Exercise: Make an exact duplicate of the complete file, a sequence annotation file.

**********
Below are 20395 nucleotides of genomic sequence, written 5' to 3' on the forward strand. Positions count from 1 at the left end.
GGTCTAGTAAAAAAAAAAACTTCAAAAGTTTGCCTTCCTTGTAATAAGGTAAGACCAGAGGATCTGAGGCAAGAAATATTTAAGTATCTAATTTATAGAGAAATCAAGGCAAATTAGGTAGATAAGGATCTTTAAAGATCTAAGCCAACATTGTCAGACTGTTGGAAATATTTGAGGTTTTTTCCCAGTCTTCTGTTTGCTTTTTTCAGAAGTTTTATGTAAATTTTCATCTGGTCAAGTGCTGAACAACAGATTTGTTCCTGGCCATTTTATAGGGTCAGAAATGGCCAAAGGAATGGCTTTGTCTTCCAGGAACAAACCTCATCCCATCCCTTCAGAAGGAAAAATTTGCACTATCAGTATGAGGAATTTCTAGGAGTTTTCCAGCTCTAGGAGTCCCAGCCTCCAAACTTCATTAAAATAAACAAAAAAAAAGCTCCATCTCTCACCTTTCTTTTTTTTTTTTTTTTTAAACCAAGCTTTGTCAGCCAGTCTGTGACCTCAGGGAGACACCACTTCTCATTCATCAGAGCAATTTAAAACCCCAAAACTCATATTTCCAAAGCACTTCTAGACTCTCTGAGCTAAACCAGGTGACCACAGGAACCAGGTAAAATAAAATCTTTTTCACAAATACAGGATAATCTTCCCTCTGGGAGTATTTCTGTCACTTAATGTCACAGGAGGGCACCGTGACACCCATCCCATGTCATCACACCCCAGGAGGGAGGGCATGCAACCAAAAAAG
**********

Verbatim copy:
Below are 20395 nucleotides of genomic sequence, written 5' to 3' on the forward strand. Positions count from 1 at the left end.
GGTCTAGTAAAAAAAAAAACTTCAAAAGTTTGCCTTCCTTGTAATAAGGTAAGACCAGAGGATCTGAGGCAAGAAATATTTAAGTATCTAATTTATAGAGAAATCAAGGCAAATTAGGTAGATAAGGATCTTTAAAGATCTAAGCCAACATTGTCAGACTGTTGGAAATATTTGAGGTTTTTTCCCAGTCTTCTGTTTGCTTTTTTCAGAAGTTTTATGTAAATTTTCATCTGGTCAAGTGCTGAACAACAGATTTGTTCCTGGCCATTTTATAGGGTCAGAAATGGCCAAAGGAATGGCTTTGTCTTCCAGGAACAAACCTCATCCCATCCCTTCAGAAGGAAAAATTTGCACTATCAGTATGAGGAATTTCTAGGAGTTTTCCAGCTCTAGGAGTCCCAGCCTCCAAACTTCATTAAAATAAACAAAAAAAAAGCTCCATCTCTCACCTTTCTTTTTTTTTTTTTTTTTAAACCAAGCTTTGTCAGCCAGTCTGTGACCTCAGGGAGACACCACTTCTCATTCATCAGAGCAATTTAAAACCCCAAAACTCATATTTCCAAAGCACTTCTAGACTCTCTGAGCTAAACCAGGTGACCACAGGAACCAGGTAAAATAAAATCTTTTTCACAAATACAGGATAATCTTCCCTCTGGGAGTATTTCTGTCACTTAATGTCACAGGAGGGCACCGTGACACCCATCCCATGTCATCACACCCCAGGAGGGAGGGCATGCAACCAAAAAAG